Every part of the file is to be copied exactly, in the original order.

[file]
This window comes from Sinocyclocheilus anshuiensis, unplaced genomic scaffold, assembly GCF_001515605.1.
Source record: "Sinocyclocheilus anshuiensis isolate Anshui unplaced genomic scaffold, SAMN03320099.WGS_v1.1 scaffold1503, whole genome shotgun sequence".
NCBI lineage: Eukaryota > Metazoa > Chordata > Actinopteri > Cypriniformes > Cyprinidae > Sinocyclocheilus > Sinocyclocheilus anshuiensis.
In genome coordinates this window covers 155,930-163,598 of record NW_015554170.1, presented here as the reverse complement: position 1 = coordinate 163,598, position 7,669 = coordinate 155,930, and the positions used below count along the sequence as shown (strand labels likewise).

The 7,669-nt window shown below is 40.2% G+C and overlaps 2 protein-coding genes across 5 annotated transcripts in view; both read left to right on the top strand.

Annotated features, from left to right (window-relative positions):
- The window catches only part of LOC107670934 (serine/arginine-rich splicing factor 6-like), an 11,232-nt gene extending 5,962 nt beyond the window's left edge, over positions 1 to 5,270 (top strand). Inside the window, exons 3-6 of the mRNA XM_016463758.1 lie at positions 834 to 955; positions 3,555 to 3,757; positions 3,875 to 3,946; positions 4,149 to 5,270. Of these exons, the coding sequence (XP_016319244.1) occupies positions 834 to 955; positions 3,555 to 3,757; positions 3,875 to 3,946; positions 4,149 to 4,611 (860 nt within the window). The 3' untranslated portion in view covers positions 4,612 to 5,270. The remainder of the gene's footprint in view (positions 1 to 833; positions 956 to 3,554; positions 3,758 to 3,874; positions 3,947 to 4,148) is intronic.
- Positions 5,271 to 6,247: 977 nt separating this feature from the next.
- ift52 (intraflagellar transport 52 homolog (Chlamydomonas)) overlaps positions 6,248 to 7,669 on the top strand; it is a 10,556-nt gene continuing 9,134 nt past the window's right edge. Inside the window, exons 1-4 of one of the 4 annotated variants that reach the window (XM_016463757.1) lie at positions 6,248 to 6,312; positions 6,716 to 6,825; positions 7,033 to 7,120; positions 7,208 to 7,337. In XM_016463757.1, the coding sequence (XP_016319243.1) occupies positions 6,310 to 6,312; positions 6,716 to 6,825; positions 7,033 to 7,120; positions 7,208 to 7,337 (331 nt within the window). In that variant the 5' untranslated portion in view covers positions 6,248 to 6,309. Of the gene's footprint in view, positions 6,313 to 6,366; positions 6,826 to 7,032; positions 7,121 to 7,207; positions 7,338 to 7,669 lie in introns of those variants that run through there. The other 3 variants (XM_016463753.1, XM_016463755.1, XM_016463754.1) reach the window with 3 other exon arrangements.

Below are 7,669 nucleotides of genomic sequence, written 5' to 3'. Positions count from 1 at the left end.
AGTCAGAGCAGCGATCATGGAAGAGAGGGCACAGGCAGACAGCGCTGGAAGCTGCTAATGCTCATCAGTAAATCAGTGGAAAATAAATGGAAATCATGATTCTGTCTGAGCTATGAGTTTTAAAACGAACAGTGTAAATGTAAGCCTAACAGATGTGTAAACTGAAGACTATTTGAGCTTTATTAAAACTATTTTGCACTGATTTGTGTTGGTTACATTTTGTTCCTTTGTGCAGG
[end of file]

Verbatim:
This window comes from Sinocyclocheilus anshuiensis, unplaced genomic scaffold, assembly GCF_001515605.1.
Source record: "Sinocyclocheilus anshuiensis isolate Anshui unplaced genomic scaffold, SAMN03320099.WGS_v1.1 scaffold1503, whole genome shotgun sequence".
NCBI lineage: Eukaryota > Metazoa > Chordata > Actinopteri > Cypriniformes > Cyprinidae > Sinocyclocheilus > Sinocyclocheilus anshuiensis.
In genome coordinates this window covers 155,930-163,598 of record NW_015554170.1, presented here as the reverse complement: position 1 = coordinate 163,598, position 7,669 = coordinate 155,930, and the positions used below count along the sequence as shown (strand labels likewise).

The 7,669-nt window shown below is 40.2% G+C and overlaps 2 protein-coding genes across 5 annotated transcripts in view; both read left to right on the top strand.

Annotated features, from left to right (window-relative positions):
- The window catches only part of LOC107670934 (serine/arginine-rich splicing factor 6-like), an 11,232-nt gene extending 5,962 nt beyond the window's left edge, over positions 1 to 5,270 (top strand). Inside the window, exons 3-6 of the mRNA XM_016463758.1 lie at positions 834 to 955; positions 3,555 to 3,757; positions 3,875 to 3,946; positions 4,149 to 5,270. Of these exons, the coding sequence (XP_016319244.1) occupies positions 834 to 955; positions 3,555 to 3,757; positions 3,875 to 3,946; positions 4,149 to 4,611 (860 nt within the window). The 3' untranslated portion in view covers positions 4,612 to 5,270. The remainder of the gene's footprint in view (positions 1 to 833; positions 956 to 3,554; positions 3,758 to 3,874; positions 3,947 to 4,148) is intronic.
- Positions 5,271 to 6,247: 977 nt separating this feature from the next.
- ift52 (intraflagellar transport 52 homolog (Chlamydomonas)) overlaps positions 6,248 to 7,669 on the top strand; it is a 10,556-nt gene continuing 9,134 nt past the window's right edge. Inside the window, exons 1-4 of one of the 4 annotated variants that reach the window (XM_016463757.1) lie at positions 6,248 to 6,312; positions 6,716 to 6,825; positions 7,033 to 7,120; positions 7,208 to 7,337. In XM_016463757.1, the coding sequence (XP_016319243.1) occupies positions 6,310 to 6,312; positions 6,716 to 6,825; positions 7,033 to 7,120; positions 7,208 to 7,337 (331 nt within the window). In that variant the 5' untranslated portion in view covers positions 6,248 to 6,309. Of the gene's footprint in view, positions 6,313 to 6,366; positions 6,826 to 7,032; positions 7,121 to 7,207; positions 7,338 to 7,669 lie in introns of those variants that run through there. The other 3 variants (XM_016463753.1, XM_016463755.1, XM_016463754.1) reach the window with 3 other exon arrangements.

Below are 7,669 nucleotides of genomic sequence, written 5' to 3'. Positions count from 1 at the left end.
AGTCAGAGCAGCGATCATGGAAGAGAGGGCACAGGCAGACAGCGCTGGAAGCTGCTAATGCTCATCAGTAAATCAGTGGAAAATAAATGGAAATCATGATTCTGTCTGAGCTATGAGTTTTAAAACGAACAGTGTAAATGTAAGCCTAACAGATGTGTAAACTGAAGACTATTTGAGCTTTATTAAAACTATTTTGCACTGATTTGTGTTGGTTACATTTTGTTCCTTTGTGCAGG